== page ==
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Date: Mon, 03 Sep 2018 16:51:35 +0200
From: Julian Stecklina <>
To: Linus Torvalds <>
Cc: David Woodhouse <>,
        Konrad Rzeszutek Wilk <>,,,
        Jim Mattson <>,
        Andrew Cooper <>,
        Linux Kernel Mailing List <>,
        Boris Ostrovsky <>,
        linux-mm <>, Thomas Gleixner <>,,,
        Andi Kleen <>, Khalid Aziz <>,, Liran Alon <>,
        Kees Cook <>,
        Kernel Hardening <>,, Tyler Hicks <>,
        John Haxby <>, Jon Masters <>
Subject: Re: Redoing eXclusive Page Frame Ownership (XPFO) with isolated CPUs in mind (for KVM to isolate its guests per CPU)

Linus Torvalds <> writes:

> On Fri, Aug 31, 2018 at 12:45 AM Julian Stecklina <> wrote:
>> I've been spending some cycles on the XPFO patch set this week. For the
>> patch set as it was posted for v4.13, the performance overhead of
>> compiling a Linux kernel is ~40% on x86_64[1]. The overhead comes almost
>> completely from TLB flushing. If we can live with stale TLB entries
>> allowing temporary access (which I think is reasonable), we can remove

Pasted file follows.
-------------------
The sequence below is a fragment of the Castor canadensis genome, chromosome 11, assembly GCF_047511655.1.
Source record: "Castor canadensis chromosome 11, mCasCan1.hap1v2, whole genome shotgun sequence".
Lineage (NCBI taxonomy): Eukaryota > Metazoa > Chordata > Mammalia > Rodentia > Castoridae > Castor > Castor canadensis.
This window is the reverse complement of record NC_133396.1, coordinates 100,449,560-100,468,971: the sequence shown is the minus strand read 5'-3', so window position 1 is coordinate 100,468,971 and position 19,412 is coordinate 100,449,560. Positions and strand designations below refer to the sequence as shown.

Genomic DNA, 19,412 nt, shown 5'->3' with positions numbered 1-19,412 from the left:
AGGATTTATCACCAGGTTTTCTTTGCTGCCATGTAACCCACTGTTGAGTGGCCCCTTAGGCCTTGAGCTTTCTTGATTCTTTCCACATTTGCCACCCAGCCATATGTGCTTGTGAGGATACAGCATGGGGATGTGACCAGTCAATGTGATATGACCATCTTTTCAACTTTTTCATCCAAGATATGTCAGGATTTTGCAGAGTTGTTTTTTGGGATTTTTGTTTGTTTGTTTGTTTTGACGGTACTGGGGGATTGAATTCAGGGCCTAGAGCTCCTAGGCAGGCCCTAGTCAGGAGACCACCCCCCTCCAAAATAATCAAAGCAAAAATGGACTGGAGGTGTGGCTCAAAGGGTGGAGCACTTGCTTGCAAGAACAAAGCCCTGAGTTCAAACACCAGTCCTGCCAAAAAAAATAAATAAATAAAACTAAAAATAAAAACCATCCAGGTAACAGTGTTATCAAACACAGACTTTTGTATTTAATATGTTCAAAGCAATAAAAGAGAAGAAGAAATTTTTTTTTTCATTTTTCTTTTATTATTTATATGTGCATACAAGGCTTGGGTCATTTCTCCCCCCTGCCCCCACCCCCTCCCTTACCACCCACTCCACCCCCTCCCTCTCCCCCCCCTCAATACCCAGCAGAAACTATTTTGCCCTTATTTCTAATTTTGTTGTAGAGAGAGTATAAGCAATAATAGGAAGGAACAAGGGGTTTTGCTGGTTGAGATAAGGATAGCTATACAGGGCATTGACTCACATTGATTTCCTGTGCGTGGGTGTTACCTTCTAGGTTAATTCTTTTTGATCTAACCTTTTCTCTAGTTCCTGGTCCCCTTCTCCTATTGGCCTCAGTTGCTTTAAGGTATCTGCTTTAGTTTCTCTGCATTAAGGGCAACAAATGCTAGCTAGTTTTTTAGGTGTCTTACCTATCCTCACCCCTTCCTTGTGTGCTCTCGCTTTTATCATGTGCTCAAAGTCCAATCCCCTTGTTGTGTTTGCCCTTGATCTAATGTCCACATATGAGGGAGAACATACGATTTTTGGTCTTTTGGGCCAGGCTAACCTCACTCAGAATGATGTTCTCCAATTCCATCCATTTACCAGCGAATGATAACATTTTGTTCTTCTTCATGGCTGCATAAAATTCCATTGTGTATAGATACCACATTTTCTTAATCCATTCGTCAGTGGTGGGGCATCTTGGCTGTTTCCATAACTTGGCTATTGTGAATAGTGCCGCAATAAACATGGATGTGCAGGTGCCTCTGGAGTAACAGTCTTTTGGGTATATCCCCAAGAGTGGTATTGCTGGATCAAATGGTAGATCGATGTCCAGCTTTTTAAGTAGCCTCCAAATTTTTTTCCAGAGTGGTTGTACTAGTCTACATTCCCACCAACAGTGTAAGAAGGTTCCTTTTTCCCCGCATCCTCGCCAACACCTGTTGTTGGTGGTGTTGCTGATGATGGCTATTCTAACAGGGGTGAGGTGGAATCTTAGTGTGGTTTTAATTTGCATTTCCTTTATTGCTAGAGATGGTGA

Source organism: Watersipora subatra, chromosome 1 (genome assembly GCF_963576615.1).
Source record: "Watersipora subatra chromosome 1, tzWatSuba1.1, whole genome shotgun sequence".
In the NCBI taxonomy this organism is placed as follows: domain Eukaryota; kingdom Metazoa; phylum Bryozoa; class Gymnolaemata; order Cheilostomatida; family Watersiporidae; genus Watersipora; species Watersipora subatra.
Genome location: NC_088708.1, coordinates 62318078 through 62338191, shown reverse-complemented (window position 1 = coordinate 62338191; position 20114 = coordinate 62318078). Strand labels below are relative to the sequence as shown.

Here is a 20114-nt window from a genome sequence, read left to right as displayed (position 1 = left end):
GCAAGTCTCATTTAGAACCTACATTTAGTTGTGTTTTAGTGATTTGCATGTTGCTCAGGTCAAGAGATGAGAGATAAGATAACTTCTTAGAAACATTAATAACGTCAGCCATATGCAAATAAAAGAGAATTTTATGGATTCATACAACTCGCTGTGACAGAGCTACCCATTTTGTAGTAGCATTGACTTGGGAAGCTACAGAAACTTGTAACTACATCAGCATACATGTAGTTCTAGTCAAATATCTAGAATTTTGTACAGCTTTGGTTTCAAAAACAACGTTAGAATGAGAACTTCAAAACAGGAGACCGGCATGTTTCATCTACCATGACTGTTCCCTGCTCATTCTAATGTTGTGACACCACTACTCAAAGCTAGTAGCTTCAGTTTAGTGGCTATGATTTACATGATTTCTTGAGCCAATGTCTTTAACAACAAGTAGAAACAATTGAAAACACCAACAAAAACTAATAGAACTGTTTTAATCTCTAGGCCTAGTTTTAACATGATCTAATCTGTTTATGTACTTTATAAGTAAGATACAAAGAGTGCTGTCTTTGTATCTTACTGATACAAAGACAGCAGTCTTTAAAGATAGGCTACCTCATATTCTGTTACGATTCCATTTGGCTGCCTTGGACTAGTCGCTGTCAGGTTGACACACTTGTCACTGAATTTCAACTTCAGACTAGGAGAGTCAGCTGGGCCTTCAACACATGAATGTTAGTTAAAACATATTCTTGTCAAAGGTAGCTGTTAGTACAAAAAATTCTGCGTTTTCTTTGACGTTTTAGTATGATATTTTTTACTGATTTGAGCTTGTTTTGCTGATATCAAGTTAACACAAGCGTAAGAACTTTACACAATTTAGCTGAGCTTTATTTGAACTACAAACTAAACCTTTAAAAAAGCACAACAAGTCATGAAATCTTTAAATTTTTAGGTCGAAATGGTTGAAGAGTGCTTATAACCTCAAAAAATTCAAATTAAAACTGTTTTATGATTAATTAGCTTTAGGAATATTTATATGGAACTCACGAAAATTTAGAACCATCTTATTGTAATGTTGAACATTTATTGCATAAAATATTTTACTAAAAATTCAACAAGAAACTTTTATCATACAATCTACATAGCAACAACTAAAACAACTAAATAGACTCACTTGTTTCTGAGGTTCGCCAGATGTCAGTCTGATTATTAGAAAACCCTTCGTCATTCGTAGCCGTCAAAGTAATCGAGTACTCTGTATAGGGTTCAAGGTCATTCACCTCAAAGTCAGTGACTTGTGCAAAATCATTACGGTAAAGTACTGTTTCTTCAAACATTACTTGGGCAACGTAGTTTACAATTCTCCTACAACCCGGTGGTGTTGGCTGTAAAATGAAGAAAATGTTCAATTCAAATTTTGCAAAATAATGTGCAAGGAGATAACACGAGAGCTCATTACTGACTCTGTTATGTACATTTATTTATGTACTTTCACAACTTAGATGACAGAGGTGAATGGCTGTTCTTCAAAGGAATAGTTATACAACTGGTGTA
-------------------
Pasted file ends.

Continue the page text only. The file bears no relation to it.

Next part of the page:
>> all TLB flushing (on x86). This reduces the overhead to 2-3% for
>> kernel compile.
> I have to say, even 2-3% for a kernel compile sounds absolutely horrendous.

Well, it's at least in a range where it doesn't look hopeless.

> Kernel bullds are 90% user space at least for me, so a 2-3% slowdown
> from a kernel is not some small unnoticeable thing.

The overhead seems to come from the hooks that XPFO adds to
alloc/free_pages. These hooks add a couple of atomic operations per
allocated (4K) page for book keeping. Some of these atomic ops are only
for debugging and could be removed. There is also some opportunity to
streamline the per-page space overhead of XPFO.

I'll do some more in-depth profiling later this week.

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